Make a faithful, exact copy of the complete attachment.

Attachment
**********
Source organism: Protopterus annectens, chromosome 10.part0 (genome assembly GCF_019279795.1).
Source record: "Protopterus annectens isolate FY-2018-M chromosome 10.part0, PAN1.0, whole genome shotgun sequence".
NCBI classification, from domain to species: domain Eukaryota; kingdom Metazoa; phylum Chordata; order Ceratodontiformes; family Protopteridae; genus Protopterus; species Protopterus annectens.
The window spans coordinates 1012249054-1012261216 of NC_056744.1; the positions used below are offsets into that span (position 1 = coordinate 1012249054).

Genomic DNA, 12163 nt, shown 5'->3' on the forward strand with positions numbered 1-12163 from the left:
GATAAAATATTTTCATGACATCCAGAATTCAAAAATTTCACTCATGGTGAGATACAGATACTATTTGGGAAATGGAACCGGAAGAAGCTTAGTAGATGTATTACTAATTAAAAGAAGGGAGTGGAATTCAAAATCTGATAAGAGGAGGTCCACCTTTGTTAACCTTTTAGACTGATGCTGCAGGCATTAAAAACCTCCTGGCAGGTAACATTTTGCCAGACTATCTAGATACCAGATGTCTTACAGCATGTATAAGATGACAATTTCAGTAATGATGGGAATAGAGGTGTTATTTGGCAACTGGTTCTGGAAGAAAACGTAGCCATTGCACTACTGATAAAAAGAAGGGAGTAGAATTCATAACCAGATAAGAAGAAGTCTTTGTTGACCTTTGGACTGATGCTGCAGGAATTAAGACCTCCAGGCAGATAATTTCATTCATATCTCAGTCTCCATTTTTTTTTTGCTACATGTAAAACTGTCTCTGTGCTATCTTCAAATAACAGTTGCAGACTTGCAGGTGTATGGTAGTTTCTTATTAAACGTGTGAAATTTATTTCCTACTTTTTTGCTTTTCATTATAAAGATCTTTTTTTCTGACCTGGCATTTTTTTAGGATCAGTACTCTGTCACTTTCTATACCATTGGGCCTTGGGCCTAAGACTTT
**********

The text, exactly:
Source organism: Protopterus annectens, chromosome 10.part0 (genome assembly GCF_019279795.1).
Source record: "Protopterus annectens isolate FY-2018-M chromosome 10.part0, PAN1.0, whole genome shotgun sequence".
NCBI classification, from domain to species: domain Eukaryota; kingdom Metazoa; phylum Chordata; order Ceratodontiformes; family Protopteridae; genus Protopterus; species Protopterus annectens.
The window spans coordinates 1012249054-1012261216 of NC_056744.1; the positions used below are offsets into that span (position 1 = coordinate 1012249054).

Genomic DNA, 12163 nt, shown 5'->3' on the forward strand with positions numbered 1-12163 from the left:
GATAAAATATTTTCATGACATCCAGAATTCAAAAATTTCACTCATGGTGAGATACAGATACTATTTGGGAAATGGAACCGGAAGAAGCTTAGTAGATGTATTACTAATTAAAAGAAGGGAGTGGAATTCAAAATCTGATAAGAGGAGGTCCACCTTTGTTAACCTTTTAGACTGATGCTGCAGGCATTAAAAACCTCCTGGCAGGTAACATTTTGCCAGACTATCTAGATACCAGATGTCTTACAGCATGTATAAGATGACAATTTCAGTAATGATGGGAATAGAGGTGTTATTTGGCAACTGGTTCTGGAAGAAAACGTAGCCATTGCACTACTGATAAAAAGAAGGGAGTAGAATTCATAACCAGATAAGAAGAAGTCTTTGTTGACCTTTGGACTGATGCTGCAGGAATTAAGACCTCCAGGCAGATAATTTCATTCATATCTCAGTCTCCATTTTTTTTTTGCTACATGTAAAACTGTCTCTGTGCTATCTTCAAATAACAGTTGCAGACTTGCAGGTGTATGGTAGTTTCTTATTAAACGTGTGAAATTTATTTCCTACTTTTTTGCTTTTCATTATAAAGATCTTTTTTTCTGACCTGGCATTTTTTTAGGATCAGTACTCTGTCACTTTCTATACCATTGGGCCTTGGGCCTAAGACTTT